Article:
The Roar
The Roar


The one change that can ensure Wallabies success

Autoplay in... 6 (Cancel)
Up Next No more videos! Playlist is empty -
Roar Rookie
8th December, 2019
2622 Reads

There is a lot of negativity about the Wallabies future. But we can’t forget they are just a sporting team, nothing more and nothing less and a team’s fortunes can turn very quickly.

Look at Joe Schmidt with the forever underachieving Ireland. He took them to first-ever victories over NZ, Grand Slams, and world number one rankings.

Eddie Jones inherited an English team that had been humiliated out of their own World Cup. England won their first 17 games under Eddie on their way to the recent World Cup final.

Last but not least Rassie Erasmus and South Africa. The Springboks had sunk to their lowest every ranking with losses to Japan and Italy in their resume. Now they are Rugby Championship and World Champions.


Siya Kolisi (Photo by Juan Jose Gasparini/Gallo Images/Getty Images)

A lot of people will say we don’t have the players because our Super Rugby teams are performing poorly. Well, the Saffas did not have one team in the Super Rugby Semis this year. I know, South Africa can select all their best players from over the world and we have this silly Giteau law.

Even though, the South Africans still only had six international players in their 23 for the final. Change the Giteau law or not, it won’t make any difference if we are not making the right selections.

Dave Rennie needs to make massive changes in selection from the Michael Cheika era. Cheika’s selections were almost entirely based around a player’s ability to run the ball. Defence, ruck skills, kicking were hardly looked at.

The ruck is the most important part of rugby and it is the number one part of our game that needs fixing.


The All Blacks are the masters of winning ruck ball. During Super Rugby, the players selected in the All Blacks World cup squad won pilfers and ruck penalties 225 per cent more frequently than the players selected for the Wallabies squad.

Yes, that’s right 225 per cent more frequently than the Wallabies! That’s not a typo. Just let that sink!

A close-up of Wallabies coach Dave Rennie

New Wallabies coach Dave Rennie. (Photo by Ian MacNicol/Getty Images)

That is about the equivalent to the All Blacks winning ten turnovers to the Wallabies three in a match. Winning seven more turnovers a match than your opponents will probably mean you are just about winning every match (as the All Blacks do). Coincidentally, in the last Bledisloe it was ten turnovers won to two.

Are kiwi players generally better over the ball? Well, in Super Rugby as a whole the Kiwi players won turnovers at a rate 19 per cent better than the Aussies (that even included the forever struggling Blues players who won the least turnovers of any team in Super Rugby and hence finished 13th overall).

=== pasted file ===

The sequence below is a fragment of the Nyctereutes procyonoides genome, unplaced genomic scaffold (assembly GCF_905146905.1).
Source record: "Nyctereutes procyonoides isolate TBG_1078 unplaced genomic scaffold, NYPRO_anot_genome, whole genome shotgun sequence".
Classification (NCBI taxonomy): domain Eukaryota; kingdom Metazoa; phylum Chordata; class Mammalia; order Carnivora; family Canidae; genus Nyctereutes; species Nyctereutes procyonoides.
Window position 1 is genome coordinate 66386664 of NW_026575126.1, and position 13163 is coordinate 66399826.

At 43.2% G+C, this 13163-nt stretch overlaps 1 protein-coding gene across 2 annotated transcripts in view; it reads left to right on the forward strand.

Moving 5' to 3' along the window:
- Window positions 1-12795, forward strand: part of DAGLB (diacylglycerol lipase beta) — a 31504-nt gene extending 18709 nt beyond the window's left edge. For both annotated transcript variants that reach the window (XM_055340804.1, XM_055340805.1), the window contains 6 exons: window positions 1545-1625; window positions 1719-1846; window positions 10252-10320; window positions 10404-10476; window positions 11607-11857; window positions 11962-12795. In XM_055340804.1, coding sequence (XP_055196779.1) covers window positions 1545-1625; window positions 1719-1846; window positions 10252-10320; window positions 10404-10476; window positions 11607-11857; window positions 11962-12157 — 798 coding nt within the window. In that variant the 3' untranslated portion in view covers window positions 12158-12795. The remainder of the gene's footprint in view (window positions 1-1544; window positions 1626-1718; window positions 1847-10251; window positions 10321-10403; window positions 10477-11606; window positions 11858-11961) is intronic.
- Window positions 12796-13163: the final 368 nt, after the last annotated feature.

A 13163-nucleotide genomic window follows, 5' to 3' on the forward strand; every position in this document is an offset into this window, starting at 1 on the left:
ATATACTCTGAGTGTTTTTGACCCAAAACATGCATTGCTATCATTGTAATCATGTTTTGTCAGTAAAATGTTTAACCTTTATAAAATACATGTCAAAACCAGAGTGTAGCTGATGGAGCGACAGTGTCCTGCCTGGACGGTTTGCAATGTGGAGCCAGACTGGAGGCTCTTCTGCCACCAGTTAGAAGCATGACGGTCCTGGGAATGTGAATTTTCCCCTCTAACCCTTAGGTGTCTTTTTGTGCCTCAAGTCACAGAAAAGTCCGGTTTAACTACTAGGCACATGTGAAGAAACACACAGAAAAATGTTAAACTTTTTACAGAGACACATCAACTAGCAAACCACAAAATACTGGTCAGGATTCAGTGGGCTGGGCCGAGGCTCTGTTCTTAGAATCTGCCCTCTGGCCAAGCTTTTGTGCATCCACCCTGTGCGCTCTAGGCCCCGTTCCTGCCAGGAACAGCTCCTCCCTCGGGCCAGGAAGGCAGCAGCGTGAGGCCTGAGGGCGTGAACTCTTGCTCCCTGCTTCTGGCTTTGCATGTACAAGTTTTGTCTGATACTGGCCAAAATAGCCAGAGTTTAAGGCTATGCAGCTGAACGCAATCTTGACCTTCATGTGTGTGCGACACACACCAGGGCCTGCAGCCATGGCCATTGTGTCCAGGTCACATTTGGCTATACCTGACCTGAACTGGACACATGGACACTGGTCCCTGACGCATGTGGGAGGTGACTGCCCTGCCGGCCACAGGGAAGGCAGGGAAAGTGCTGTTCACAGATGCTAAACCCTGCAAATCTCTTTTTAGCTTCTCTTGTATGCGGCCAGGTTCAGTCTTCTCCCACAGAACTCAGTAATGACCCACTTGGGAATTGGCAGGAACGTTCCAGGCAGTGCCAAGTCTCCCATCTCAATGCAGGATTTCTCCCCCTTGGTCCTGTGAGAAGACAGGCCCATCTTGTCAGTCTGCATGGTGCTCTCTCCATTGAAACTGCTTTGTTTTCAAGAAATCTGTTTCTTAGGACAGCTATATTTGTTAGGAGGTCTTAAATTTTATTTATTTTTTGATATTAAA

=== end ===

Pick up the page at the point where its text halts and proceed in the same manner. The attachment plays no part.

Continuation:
So, they are better as a whole but not to the extent we see between the All Blacks and Wallabies. The key is that Steve Hansen and the All Black selectors emphasise ruck skills in their selection for the All Blacks whereas the Wallabies do the opposite.

Out of the top 20 per cent of ball poachers in New Zealand Super Rugby this year 11 of those players made the All Blacks 31-man World Cup squad. Compare that to the top 20 per cent of Australian Super Rugby poachers and only four of those players made the Wallabies World Cup squad – David Pocock, Tolu Latu, Taniela Tupou and Michael Hooper (with Hooper scraping in the top 20 per cent).

The point is not that we don’t have good poachers in Australian rugby it’s just that we haven’t been selecting them in the Wallaby jersey. As a result, a lot of the good poachers are either young, uncapped internationally (or have very few caps) and there are even some good backs in there too.


Here are a few quick names from different positions: Liam Wright, Pete Samu, Fraser McReight, Cornall McInerney, Lachlan McCaffrey, Harry Hoopert, Anaru Rangi, Harry Johnson-Holmes, Will Miller, Richard Hardwick, Karmichael Hunt, Henry Speight, Filipi Dangunu and Billy Meakes.

When you look at these names please remember one thing. Just because they might not be a capped Wallaby doesn’t mean they are a bad player.

All it means is that for the past five years under Cheika he did not think they were the best player for his game plan. So, don’t be biased by the ‘Wallaby’ or ‘not up to Test standards’ tag that gets unfairly attached to players.

Karmichael Hunt in a huddle with the Wallabies

Karmichael Hunt (AP Photo/Tertius Pickard)

To put it in perspective, current Wallaby openside and captain Michael Hooper has as massive 99 Test caps. Stealing ball is the primary goal of an openside.

Yet again if you look at pilfers and penalties won/minute he came in a lowly seventh out of the ten Australian players who had played openside flanker in 2019. Also, he came in a poor seventh out of the ten in how few penalties he conceded per minute.

Some people might say he has a great running game and a high tackle rate. That would be the same as making this comment about a Doctor (whose primary goal is to save lives).

‘Ah he isn’t that good at the old life-saving bit, but my god his paperwork is good!’


When Eddie Jones took over England. He realised that Chris Robshaw was not the answer at 7. He took the captaincy away and moved him to the blindside before he was eventually phased out the team. Will Dave Rennie have the courage to go that route with Michael Hooper?

Hooper is on a million-dollar contract so I seriously doubt it. Even if Dave Rennie does persist with Hooper at seven then there are plenty of other good ruck thieves that can be blooded in other positions to build up our pilfering game.

So please Dave. Please, fix our ruck game with some smart selections.